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Harbour Air signs first eBeaver sales agreement

By Kenneth I. Swartz | June 6, 2024

Estimated reading time 20 minutes, 44 seconds.

Harbour Air of Vancouver, B.C., has launched its ePlane conversion program with an order from Quebec-based Bel-Air Aviation for electric de Havilland Canada DHC-2 Beaver aircraft.

The Letter of Intent (LOI) for three eBeaver conversions was signed on May 22 at the International Aerospace Innovation Forum, organized by Aéro Montréal, which highlighted many sustainable aviation initiatives.

“Not only are we going to electrify the 12 Beavers we have in the Harbour Air fleet, but we are pleased to offer other operators and private aircraft owners an opportunity to electrify their aircraft,” said Harbour Air CEO Bert van der Stege during an interview in Montreal with Skies.

First flight of Harbour Air DHC-2 eBeaver, C-FJOS, at Vancouver International Airport seaplane base on Dec. 10, 2019. Gary Vincent Photo

In April, Harbour Air signed an LOI with magniX for the purchase of 50 magni650 electric engines. This will help support the operator’s goal of establishing a Sustainable Aviation Hub in Vancouver that will provide electric aircraft conversions and services to third-party customers.

Most of Bel-Air’s seaplane sightseeing flights in the Beaver or Cessna 206 are 15 minutes long and operate from a dock at the company’s airport and seaplane base (CSL3/CSU7), on the shore of Lac-à-la-Tortue near Shawinigan, Que.

Bel-Air plans to use the eBeaver primarily for sightseeing business, which flies between 10,000 and 12,000 tourists a year — mostly from Europe.

In the future, Bel-Air and Harbour Air will collaborate on obtaining certification for the eBeaver’s operations on wheel-skis in winter temperatures not found on the B.C. coast.

To further stimulate interest in the eBeaver and potential sales, Harbour Air will showcase the eBeaver seaplane at EAA AirVenture in Oshkosh, Wis., from July 22 to 28, and will participate in the 18th annual VFS Electric Aircraft Symposium on July 20 to 21, also in Oshkosh.

Development Path

Harbour Air Aerospace Services, the airline’s Approved Maintenance Organization, has more than 30 years of experience supporting and modifying the De Havilland Aircraft of Canada models — including numerous conversions of piston DHC-3 Otters to turbine power.

In the beginning, Harbour Air had its eyes on an aggressive path towards certification, but had to quickly temper its ambitions with the recognition that Transport Canada would need time to define its certification requirements. The company also realized many of the components procured for the prototype, including the batteries, were heavier than originally specified or not ready to be certified, said Erika Holtz, lead engineer and project manager, Electrification, at Harbour Air.

Harbour Air decided to start a conversion program with the smallest aircraft in its fleet, which historically has the highest seat-mile costs. From a certification perspective, starting with a smaller aircraft also made a lot of sense.

(The eBeaver program began in 2019, before Transport Canada replaced its prescriptive design requirements with performance-based airworthiness standards in 2021. These mirror the Federal Aviation Administration FAR Part 23 rules, which were overhauled in 2016 to help make it easier to introduce new technologies like electric propulsion.)

The conversion of the Beaver into an eBeaver was a step-by-step process that included the fabrication of a longer engine mount for the 135 kg (297 lb) magni500 electric motor that replaced the 290 kg (640 lb) Pratt & Whitney R-985 Wasp Junior radial engine.

Finding a place to install all the battery packs in the Beaver airframe proved to be an early challenge, noted Holtz, since the “fit and form” of the first battery modules meant that only two modules could fit in the empty underfloor fuel tank compartment; the rest had to be placed on the cabin floor behind the pilots’ seats near the aircraft’s centre of gravity.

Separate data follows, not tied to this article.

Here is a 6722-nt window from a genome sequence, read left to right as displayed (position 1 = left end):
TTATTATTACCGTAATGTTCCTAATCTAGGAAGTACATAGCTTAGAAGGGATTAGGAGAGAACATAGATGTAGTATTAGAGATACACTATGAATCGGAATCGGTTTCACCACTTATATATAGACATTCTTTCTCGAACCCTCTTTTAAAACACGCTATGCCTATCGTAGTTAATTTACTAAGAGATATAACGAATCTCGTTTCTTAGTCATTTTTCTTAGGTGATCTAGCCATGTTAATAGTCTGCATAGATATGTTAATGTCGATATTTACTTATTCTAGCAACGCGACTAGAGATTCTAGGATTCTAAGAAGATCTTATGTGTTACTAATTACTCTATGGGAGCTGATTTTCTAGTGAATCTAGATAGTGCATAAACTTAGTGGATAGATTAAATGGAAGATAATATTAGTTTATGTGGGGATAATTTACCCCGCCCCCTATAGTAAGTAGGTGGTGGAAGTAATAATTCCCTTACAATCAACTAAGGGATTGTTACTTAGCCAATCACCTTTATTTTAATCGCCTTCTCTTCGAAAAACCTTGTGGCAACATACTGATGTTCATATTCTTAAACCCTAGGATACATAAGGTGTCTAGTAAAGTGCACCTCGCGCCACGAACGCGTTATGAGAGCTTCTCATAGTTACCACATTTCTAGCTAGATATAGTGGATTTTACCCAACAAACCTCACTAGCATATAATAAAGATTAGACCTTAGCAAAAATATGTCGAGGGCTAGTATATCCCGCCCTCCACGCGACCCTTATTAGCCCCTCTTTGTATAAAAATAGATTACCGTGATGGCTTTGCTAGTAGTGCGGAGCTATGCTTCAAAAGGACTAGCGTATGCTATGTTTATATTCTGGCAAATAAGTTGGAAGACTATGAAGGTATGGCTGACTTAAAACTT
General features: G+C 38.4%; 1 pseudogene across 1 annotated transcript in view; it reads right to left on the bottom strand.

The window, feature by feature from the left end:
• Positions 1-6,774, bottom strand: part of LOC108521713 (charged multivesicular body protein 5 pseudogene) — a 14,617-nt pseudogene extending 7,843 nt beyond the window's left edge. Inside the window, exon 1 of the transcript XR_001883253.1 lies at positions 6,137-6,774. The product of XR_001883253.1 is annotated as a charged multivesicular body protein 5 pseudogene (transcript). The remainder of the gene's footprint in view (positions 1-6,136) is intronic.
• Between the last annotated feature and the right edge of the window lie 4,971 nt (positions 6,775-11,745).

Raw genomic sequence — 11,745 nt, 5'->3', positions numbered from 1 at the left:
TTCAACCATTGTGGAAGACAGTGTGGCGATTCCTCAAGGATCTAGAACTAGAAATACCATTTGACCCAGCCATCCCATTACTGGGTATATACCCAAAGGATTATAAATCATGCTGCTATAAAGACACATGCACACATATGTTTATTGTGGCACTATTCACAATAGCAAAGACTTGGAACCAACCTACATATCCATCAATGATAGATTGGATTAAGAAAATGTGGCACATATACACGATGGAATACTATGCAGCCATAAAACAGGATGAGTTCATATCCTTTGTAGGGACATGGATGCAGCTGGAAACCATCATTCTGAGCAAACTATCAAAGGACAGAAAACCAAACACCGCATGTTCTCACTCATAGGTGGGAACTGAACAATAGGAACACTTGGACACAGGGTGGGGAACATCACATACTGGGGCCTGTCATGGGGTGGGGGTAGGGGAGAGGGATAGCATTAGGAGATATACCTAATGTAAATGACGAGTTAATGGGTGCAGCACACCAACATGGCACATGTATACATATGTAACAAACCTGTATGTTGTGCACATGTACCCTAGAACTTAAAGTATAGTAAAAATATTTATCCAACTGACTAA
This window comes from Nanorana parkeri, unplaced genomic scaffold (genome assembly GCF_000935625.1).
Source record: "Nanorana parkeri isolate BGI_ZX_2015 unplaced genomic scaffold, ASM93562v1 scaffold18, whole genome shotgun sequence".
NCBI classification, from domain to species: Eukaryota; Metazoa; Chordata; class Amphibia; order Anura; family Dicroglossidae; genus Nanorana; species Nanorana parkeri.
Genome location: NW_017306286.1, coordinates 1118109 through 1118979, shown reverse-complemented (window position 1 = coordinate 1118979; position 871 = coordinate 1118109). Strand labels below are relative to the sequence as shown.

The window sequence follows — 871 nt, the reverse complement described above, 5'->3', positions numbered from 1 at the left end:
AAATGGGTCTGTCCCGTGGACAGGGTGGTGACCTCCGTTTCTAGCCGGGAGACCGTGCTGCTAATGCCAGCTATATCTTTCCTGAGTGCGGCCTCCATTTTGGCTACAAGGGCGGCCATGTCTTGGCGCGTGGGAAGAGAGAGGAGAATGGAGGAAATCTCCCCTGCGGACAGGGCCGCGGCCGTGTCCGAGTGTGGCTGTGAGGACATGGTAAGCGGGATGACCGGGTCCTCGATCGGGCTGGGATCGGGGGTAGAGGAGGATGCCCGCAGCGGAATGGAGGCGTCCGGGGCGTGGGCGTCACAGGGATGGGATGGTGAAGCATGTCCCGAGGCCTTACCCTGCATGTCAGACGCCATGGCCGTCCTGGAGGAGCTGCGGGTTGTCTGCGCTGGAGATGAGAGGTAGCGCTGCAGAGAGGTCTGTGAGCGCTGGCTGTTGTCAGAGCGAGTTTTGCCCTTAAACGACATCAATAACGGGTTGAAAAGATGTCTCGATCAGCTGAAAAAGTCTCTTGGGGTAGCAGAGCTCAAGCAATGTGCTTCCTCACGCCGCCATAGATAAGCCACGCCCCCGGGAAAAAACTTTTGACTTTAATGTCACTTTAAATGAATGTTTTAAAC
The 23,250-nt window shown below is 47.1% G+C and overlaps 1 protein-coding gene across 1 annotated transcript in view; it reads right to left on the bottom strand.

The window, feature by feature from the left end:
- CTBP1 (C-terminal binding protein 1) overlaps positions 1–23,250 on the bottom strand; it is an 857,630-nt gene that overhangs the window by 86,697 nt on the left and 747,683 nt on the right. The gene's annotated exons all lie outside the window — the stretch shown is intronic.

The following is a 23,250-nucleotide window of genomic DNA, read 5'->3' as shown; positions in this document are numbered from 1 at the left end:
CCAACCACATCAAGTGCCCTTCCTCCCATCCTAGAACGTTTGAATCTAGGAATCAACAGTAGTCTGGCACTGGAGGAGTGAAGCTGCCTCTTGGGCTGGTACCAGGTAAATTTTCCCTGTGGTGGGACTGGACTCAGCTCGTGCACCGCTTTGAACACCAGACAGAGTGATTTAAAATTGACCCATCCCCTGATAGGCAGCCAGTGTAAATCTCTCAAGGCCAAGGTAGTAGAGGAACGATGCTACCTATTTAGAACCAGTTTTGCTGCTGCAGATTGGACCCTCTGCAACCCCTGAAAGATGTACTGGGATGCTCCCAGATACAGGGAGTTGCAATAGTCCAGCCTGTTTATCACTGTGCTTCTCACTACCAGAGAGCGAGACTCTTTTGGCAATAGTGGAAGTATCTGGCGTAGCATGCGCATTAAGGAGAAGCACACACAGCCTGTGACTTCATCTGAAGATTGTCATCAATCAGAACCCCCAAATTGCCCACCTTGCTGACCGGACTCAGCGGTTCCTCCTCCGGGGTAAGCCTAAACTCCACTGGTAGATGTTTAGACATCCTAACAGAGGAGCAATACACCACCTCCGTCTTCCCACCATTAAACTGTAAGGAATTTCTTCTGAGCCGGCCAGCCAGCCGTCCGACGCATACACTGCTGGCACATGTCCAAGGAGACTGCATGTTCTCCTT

The expectation was that the eBeaver would only have an endurance of eight minutes with reserves with the first-generation batteries. However, the aircraft’s performance was significantly better than expected thanks to a new streamlined engine nacelle, which reduced drag and the use of a new high efficiency Hartzell four-blade raptor composite propeller.

“A piston Beaver at 5,600 pounds requires 62 percent of maximum power (on a P&W R-985) to maintain level flights,” said Holtz. “With our configuration with the magni500, batteries, and a new propeller, we were able to achieve level flights at 41 percent power. So, even with the technology available in 2019, we were getting a 30-to-35-minute flight with a 20-to-25-minute reserve.”

A seaplane is one of the more challenging aircraft applications to convert to electrical propulsion because of the high power required for takeoff, the aerodynamic drag of the floats, the large downloads of a rough water landing, the high salt water operating environment, and wide temperature differentials, magniX chief technology officer Riona Armesmith told Skies.

On the other hand, Harbour Air’s seaplanes lend themselves to electric air transportation thanks to the short distances and low altitudes in which they operate.

Out of the 12 destinations the seaplane service currently serves in southwestern British Columbia, “11 of them are within roughly a 30-minute flight range and perfectly suited for ePlane transportation,” said van der Stege.

Since April 2024, Harbour Air launched several new routes, and plans to add two more aircraft to its current fleet of 45 seaplanes this summer — to include another DHC-3T Turbo Otter and DHC-6 Twin Otter.

During peak season, the airline operates up to 300 daily scheduled flights, scenic flights, and private charters, and transports about 500,000 passengers a year.

In spring 2023, Harbour Air decided to escape the controlled operating and charging environment of Vancouver Airport and fly the eBeaver to company docks in Vancouver and Victoria harbours, as well as to the town of Ganges on Salt Spring Island.

The eBeaver tour was very well received, but “one running theme was the lack of charging infrastructure,” said Holtz. “We are going to need help from a variety of different levels of government and industry partners.”

So far, the eBeaver program has been the beneficiary of a $1.6 million investment from the CleanBC Go Electric Advanced Research and Commercialization (ARC) program.

eBeaver Upgrade

During the eBeaver test flight program, Harbour Air learned a lot about the electrification of aircraft — including design considerations few in the Canadian aviation industry have encountered before.

Harbour Air eBeaver Version 1.5 was recently upgrade with the installation of a new Electric Propulsion Ion Core (EPiC) battery system from EPS. Harbour Air Photo